Content: by reflecting a diverse community accurately and in a way that demonstrates community and industry leadership. The definition of diversity in content includes ethnicity, gender, sexual orientation, socioeconomic status, religious background, political bent and physical ability.

Nominations can be made by individuals, newspapers, professional organizations, schools of journalism and others.

Rules for entries: Send a letter (no more than three pages) outlining specific information about the achievements and how they benefited the community, the industry and journalists of color. The letter should include the name of the person making the nomination and his/her signature and telephone number.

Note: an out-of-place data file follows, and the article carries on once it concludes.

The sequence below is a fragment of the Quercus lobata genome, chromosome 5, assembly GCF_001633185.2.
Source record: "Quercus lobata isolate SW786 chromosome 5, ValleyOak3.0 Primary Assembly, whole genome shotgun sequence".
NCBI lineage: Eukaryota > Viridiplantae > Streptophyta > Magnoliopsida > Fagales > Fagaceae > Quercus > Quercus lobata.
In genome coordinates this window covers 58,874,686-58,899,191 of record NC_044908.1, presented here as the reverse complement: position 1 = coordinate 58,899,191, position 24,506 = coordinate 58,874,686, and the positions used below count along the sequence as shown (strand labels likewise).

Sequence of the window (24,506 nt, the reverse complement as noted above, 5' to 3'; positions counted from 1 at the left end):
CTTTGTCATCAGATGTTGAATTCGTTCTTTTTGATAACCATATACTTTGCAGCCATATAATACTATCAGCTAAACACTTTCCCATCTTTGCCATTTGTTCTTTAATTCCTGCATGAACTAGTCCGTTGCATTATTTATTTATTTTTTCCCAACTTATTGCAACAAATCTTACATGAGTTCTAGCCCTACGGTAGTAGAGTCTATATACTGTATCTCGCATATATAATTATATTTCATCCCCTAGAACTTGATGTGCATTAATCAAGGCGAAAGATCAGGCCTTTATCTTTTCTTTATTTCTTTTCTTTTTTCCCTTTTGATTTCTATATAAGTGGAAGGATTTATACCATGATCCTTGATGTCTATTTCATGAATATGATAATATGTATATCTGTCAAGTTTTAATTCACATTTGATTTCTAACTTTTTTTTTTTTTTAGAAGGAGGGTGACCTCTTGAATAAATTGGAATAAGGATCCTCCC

You may supplement an entry with electronic clips, but please send no more than four. Send copies no larger than 11 by 17 inches.

Send material by email to:

Sally Jacobsen,
The Associated Press
450 West 33rd Street
New York, N.Y. 10001

Deadline: Material must be received by close of business on Friday, June 1.


Wanted: Sports & entertainment tickets, vacation getaways, booze

The Associated Press Media Editors Foundation needs your help to make our auctions successful.

The silent and live auctions will be held at the opening night reception at the annual conference in Nashville. We'll party at the Frist Center for Visual Arts on Wednesday, Sept. 19. As always, auction proceeds will go to support the APME Foundation and valuable programs, such as NewsTrain.